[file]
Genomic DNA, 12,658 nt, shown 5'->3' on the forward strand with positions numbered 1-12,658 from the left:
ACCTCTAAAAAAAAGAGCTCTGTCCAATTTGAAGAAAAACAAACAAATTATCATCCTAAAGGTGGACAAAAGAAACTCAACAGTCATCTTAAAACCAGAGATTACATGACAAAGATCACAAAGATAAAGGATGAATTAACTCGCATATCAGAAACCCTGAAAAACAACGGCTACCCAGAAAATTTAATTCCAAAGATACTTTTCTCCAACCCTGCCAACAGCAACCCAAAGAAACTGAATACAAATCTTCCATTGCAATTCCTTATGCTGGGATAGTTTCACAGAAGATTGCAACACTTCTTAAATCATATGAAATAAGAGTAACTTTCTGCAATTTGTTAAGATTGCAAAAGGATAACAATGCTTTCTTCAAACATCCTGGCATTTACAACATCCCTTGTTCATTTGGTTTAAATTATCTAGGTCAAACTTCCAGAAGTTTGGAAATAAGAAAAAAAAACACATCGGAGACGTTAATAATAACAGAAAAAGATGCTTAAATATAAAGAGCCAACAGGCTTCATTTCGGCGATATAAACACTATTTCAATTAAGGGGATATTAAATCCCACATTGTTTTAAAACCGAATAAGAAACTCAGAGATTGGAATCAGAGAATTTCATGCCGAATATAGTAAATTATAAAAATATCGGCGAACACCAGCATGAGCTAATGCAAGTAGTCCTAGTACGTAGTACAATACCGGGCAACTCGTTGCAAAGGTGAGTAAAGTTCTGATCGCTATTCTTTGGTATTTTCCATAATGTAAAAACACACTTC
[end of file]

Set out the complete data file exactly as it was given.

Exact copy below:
Genomic DNA, 12,658 nt, shown 5'->3' on the forward strand with positions numbered 1-12,658 from the left:
ACCTCTAAAAAAAAGAGCTCTGTCCAATTTGAAGAAAAACAAACAAATTATCATCCTAAAGGTGGACAAAAGAAACTCAACAGTCATCTTAAAACCAGAGATTACATGACAAAGATCACAAAGATAAAGGATGAATTAACTCGCATATCAGAAACCCTGAAAAACAACGGCTACCCAGAAAATTTAATTCCAAAGATACTTTTCTCCAACCCTGCCAACAGCAACCCAAAGAAACTGAATACAAATCTTCCATTGCAATTCCTTATGCTGGGATAGTTTCACAGAAGATTGCAACACTTCTTAAATCATATGAAATAAGAGTAACTTTCTGCAATTTGTTAAGATTGCAAAAGGATAACAATGCTTTCTTCAAACATCCTGGCATTTACAACATCCCTTGTTCATTTGGTTTAAATTATCTAGGTCAAACTTCCAGAAGTTTGGAAATAAGAAAAAAAAACACATCGGAGACGTTAATAATAACAGAAAAAGATGCTTAAATATAAAGAGCCAACAGGCTTCATTTCGGCGATATAAACACTATTTCAATTAAGGGGATATTAAATCCCACATTGTTTTAAAACCGAATAAGAAACTCAGAGATTGGAATCAGAGAATTTCATGCCGAATATAGTAAATTATAAAAATATCGGCGAACACCAGCATGAGCTAATGCAAGTAGTCCTAGTACGTAGTACAATACCGGGCAACTCGTTGCAAAGGTGAGTAAAGTTCTGATCGCTATTCTTTGGTATTTTCCATAATGTAAAAACACACTTC